Friday, 27 July 2018

Berkeley 81: Into the mist of our galaxy

Here we go again... Once more a sketch that'll rank high on the least-popular list because, let's be honest, it almost looks like a blank sheet, apart from a couple of small stray stars. Yes, I know that this won't be the easiest or most spectacular sketch and that Blogger doesn't allow you to open the image real size, but please give it a try. 

No, don't look at the sort of framework of brighter stars that seem to form two parallel lines from top to bottom because they lie a lot closer to us than the object I'm trying to tell you about here. Look at the two stars at the centre and then just below them. Look very carefully; turn off the lights if you have to. Don't you see a small group of incredibly faint stars appearing? I've tried to represent them just as faint as they were for me at the telescope and also I had to glance for a bit before these stars suddenly revealed themselves in the dark grey mist.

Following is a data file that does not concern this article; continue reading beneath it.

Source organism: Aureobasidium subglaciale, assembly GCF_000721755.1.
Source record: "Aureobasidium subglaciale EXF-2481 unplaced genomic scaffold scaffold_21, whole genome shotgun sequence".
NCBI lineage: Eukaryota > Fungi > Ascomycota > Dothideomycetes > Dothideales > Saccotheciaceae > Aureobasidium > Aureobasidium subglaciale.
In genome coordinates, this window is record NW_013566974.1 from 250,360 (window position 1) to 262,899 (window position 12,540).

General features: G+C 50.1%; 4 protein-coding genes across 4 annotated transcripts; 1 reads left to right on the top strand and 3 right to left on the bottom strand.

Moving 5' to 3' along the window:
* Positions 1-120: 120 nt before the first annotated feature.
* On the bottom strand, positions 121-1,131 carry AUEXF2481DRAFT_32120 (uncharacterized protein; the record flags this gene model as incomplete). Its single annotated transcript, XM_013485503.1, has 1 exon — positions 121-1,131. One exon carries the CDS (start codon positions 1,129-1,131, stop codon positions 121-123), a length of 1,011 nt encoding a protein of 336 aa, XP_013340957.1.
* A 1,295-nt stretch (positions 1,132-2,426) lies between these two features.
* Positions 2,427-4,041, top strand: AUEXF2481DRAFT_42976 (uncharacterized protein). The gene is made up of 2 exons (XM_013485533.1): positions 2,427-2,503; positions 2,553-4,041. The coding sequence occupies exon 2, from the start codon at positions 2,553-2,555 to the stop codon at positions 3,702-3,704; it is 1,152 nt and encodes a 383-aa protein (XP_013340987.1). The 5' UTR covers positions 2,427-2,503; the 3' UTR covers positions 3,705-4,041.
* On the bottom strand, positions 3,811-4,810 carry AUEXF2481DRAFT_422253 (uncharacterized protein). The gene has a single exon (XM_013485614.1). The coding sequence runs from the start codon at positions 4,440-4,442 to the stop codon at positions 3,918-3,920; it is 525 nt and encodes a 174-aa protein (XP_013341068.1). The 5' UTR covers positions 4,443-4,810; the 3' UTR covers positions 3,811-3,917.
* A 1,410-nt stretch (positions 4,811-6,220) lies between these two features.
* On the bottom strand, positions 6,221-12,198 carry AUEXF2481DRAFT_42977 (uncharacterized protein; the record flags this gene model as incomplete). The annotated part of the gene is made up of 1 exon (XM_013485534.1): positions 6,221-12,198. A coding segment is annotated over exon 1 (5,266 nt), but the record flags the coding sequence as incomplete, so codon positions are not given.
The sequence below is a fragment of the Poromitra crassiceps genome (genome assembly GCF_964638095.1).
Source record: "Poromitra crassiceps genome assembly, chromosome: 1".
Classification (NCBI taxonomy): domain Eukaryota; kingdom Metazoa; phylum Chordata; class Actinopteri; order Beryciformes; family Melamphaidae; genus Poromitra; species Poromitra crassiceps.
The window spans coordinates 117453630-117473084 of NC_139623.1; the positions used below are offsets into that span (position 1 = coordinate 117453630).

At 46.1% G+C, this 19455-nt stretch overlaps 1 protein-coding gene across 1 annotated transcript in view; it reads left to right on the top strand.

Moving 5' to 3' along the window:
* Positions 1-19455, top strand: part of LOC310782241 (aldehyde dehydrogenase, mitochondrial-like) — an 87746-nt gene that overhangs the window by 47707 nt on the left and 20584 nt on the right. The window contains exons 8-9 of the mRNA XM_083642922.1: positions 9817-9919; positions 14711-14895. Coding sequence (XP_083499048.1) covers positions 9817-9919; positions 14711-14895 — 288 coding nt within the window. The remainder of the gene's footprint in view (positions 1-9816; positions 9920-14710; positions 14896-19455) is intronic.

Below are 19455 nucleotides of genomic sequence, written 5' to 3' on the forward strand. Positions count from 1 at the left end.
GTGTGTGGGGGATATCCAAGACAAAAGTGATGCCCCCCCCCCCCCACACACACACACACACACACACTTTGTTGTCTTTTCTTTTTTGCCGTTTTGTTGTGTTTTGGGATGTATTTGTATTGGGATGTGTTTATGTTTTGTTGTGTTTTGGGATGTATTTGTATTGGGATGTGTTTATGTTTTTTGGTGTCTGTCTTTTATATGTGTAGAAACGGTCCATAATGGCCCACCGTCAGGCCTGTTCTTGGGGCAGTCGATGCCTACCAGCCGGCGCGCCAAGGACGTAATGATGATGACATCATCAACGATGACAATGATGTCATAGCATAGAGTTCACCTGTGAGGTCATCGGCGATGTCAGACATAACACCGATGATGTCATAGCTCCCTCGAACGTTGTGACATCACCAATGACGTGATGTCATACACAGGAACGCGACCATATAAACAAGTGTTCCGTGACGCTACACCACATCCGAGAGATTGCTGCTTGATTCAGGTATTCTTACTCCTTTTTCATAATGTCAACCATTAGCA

Berkeley 81 is a remote cluster that lies 10,000 light-years away in the direction of our Milky Way's core. With all the dense clouds of dust and gas in the area, it's not surprising that this cluster appears so faint because a lot of its light's being absorbed. It's like looking at a distant light on a foggy night. The cluster's intriguing because of its position and its high age, estimated between 750 million and 1 billion years. Usually galactic star clusters get torn apart quite soon by our Milky Way's gravity, especially when they're so close to the core. Yet, this one's still resisting. Perhaps because it's lying somewhat above the plane of our galaxy? Or because it's not an insignificant cluster, containing about 1,500 solar masses? 

Oh, how I just love these off the beaten track objects... :-)


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